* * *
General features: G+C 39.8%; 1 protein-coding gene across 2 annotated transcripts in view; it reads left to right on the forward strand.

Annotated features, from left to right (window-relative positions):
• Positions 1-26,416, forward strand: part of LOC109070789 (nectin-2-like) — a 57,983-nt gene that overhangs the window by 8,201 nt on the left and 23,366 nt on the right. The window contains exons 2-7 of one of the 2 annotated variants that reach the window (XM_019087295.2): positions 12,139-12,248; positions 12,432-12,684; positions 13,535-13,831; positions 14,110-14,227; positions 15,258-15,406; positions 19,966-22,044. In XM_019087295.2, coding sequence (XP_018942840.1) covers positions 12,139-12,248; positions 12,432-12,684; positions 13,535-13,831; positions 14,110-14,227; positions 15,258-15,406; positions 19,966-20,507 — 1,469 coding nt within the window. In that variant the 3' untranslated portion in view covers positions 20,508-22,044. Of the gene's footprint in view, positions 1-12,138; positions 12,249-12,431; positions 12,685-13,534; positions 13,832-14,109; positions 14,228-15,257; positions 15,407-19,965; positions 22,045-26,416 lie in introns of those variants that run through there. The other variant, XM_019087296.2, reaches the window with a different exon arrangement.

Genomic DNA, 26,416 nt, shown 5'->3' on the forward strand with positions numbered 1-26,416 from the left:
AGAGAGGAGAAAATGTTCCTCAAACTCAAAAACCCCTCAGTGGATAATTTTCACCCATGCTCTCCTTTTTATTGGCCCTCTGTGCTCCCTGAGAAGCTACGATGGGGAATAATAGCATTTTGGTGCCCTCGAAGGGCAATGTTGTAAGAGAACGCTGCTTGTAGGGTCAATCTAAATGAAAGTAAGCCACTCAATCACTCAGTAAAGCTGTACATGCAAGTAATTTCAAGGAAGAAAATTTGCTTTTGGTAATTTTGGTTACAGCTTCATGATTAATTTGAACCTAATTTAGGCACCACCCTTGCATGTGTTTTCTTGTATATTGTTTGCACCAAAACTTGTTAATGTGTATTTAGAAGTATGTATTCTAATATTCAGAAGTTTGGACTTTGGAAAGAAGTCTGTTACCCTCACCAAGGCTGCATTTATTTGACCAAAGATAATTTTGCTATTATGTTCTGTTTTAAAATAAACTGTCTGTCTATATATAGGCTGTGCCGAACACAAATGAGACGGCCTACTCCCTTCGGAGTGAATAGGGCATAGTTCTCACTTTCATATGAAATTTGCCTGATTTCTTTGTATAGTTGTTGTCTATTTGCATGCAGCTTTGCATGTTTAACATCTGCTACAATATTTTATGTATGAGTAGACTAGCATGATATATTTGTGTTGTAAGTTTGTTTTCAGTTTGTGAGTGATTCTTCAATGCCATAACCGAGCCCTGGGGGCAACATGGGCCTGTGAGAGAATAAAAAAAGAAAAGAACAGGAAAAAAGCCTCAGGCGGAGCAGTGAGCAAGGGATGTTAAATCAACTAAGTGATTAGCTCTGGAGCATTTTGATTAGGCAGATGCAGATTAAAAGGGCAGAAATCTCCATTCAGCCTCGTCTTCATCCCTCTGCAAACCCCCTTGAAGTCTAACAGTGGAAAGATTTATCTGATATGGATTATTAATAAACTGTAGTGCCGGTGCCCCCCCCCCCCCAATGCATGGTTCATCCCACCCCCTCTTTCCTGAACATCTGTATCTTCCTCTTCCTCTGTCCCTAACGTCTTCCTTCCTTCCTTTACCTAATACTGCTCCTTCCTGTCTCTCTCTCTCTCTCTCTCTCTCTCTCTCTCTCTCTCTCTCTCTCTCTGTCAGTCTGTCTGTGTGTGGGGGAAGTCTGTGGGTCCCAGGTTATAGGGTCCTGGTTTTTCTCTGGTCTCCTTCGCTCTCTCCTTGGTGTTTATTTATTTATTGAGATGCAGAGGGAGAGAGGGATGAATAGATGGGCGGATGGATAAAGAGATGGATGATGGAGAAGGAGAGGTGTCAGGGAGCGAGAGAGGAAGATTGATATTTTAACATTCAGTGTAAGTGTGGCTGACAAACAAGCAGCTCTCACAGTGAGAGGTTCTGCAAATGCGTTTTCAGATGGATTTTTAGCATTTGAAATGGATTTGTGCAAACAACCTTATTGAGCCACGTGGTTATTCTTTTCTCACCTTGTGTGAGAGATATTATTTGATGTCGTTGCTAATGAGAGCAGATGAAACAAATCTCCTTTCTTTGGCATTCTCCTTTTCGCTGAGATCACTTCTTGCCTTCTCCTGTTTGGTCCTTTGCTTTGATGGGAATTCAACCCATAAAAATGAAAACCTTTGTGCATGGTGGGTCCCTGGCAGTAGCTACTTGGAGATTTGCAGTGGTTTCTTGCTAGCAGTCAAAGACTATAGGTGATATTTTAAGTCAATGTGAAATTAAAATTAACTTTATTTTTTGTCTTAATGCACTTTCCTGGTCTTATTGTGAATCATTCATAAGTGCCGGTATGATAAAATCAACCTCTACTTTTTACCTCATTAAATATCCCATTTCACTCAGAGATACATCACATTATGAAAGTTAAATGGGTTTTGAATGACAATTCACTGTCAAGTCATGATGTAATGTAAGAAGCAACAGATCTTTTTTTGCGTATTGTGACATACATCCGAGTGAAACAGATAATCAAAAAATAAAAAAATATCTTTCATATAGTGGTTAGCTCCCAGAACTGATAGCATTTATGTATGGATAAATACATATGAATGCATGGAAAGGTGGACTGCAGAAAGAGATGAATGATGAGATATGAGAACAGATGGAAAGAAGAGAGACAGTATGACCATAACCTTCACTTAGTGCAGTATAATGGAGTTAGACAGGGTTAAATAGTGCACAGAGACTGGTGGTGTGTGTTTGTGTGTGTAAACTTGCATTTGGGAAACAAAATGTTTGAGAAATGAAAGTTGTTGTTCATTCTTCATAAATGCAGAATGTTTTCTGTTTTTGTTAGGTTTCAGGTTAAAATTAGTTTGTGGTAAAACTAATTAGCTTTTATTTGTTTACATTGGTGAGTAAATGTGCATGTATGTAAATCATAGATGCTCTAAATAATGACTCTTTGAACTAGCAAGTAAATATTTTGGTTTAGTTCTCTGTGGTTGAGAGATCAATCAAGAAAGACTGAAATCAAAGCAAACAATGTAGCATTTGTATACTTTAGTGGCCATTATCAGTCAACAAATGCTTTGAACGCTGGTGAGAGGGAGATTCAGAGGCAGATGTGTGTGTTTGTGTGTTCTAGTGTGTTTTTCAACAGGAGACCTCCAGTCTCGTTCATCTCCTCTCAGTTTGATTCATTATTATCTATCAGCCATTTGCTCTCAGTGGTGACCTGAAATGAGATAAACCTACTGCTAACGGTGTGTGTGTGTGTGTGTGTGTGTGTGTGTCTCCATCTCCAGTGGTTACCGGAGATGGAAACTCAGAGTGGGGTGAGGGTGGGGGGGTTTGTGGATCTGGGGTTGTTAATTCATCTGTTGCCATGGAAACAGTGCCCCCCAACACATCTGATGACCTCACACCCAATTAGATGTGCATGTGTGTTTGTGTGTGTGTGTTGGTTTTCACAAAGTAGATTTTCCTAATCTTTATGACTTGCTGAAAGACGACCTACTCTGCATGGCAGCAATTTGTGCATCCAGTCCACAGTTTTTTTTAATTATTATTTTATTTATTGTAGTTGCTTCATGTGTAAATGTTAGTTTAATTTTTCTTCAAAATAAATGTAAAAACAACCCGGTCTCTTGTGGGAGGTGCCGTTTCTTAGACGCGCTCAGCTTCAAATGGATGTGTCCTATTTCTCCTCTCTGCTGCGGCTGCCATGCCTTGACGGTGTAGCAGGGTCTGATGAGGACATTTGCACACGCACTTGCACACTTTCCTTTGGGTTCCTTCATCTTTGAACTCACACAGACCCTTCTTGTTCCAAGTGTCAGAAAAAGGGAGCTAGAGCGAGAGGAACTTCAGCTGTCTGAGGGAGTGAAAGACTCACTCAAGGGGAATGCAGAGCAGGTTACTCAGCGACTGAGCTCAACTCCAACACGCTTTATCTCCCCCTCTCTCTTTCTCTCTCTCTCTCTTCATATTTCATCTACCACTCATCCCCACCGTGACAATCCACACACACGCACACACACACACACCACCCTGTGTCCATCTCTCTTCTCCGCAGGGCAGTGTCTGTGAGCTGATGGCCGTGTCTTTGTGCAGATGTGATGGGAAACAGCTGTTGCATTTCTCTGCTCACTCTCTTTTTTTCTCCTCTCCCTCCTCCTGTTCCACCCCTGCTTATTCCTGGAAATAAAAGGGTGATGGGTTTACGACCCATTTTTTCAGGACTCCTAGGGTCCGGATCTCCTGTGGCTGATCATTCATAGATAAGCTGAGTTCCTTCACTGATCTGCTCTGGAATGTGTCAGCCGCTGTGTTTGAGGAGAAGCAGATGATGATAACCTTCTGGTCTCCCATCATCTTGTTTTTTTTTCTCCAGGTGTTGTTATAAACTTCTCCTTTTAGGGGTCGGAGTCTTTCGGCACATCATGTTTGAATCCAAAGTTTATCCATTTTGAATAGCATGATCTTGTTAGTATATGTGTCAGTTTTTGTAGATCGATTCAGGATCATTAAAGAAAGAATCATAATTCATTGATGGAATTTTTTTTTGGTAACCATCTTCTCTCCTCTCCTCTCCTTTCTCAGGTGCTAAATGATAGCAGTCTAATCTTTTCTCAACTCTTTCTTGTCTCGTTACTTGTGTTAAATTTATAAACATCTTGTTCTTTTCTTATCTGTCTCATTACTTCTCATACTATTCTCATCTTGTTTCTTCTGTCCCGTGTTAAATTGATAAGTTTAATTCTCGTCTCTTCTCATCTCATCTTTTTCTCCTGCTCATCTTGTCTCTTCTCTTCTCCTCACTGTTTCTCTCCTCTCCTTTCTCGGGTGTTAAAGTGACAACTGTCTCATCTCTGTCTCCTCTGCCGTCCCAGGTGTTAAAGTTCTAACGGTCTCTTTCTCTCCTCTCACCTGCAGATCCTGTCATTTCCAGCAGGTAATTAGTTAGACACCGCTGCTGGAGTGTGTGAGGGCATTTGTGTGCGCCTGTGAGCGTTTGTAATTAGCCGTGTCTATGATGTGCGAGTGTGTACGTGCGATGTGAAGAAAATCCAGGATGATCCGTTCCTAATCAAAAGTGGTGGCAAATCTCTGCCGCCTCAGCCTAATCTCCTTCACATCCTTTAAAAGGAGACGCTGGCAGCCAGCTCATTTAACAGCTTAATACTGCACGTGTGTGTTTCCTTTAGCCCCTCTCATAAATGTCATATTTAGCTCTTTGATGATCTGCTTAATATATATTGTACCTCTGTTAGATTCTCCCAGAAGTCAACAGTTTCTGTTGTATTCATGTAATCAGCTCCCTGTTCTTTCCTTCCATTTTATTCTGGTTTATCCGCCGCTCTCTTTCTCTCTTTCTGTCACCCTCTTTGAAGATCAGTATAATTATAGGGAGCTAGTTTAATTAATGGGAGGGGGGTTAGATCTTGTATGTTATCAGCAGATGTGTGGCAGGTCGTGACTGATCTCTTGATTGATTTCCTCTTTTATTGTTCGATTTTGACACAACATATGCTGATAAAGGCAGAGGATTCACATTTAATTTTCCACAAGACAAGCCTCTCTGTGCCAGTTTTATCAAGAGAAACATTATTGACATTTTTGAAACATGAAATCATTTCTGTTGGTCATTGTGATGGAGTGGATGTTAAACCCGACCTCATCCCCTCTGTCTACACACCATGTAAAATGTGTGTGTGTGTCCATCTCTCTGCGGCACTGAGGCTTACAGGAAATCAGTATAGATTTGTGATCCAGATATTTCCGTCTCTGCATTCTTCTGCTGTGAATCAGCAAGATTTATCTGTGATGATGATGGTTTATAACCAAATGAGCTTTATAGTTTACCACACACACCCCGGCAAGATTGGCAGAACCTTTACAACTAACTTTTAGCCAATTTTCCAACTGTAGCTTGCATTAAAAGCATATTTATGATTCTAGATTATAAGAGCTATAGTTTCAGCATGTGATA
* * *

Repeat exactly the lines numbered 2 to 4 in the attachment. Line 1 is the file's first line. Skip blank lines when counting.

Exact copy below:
Annotated features, from left to right (window-relative positions):
• Positions 1-26,416, forward strand: part of LOC109070789 (nectin-2-like) — a 57,983-nt gene that overhangs the window by 8,201 nt on the left and 23,366 nt on the right. The window contains exons 2-7 of one of the 2 annotated variants that reach the window (XM_019087295.2): positions 12,139-12,248; positions 12,432-12,684; positions 13,535-13,831; positions 14,110-14,227; positions 15,258-15,406; positions 19,966-22,044. In XM_019087295.2, coding sequence (XP_018942840.1) covers positions 12,139-12,248; positions 12,432-12,684; positions 13,535-13,831; positions 14,110-14,227; positions 15,258-15,406; positions 19,966-20,507 — 1,469 coding nt within the window. In that variant the 3' untranslated portion in view covers positions 20,508-22,044. Of the gene's footprint in view, positions 1-12,138; positions 12,249-12,431; positions 12,685-13,534; positions 13,832-14,109; positions 14,228-15,257; positions 15,407-19,965; positions 22,045-26,416 lie in introns of those variants that run through there. The other variant, XM_019087296.2, reaches the window with a different exon arrangement.

Genomic DNA, 26,416 nt, shown 5'->3' on the forward strand with positions numbered 1-26,416 from the left: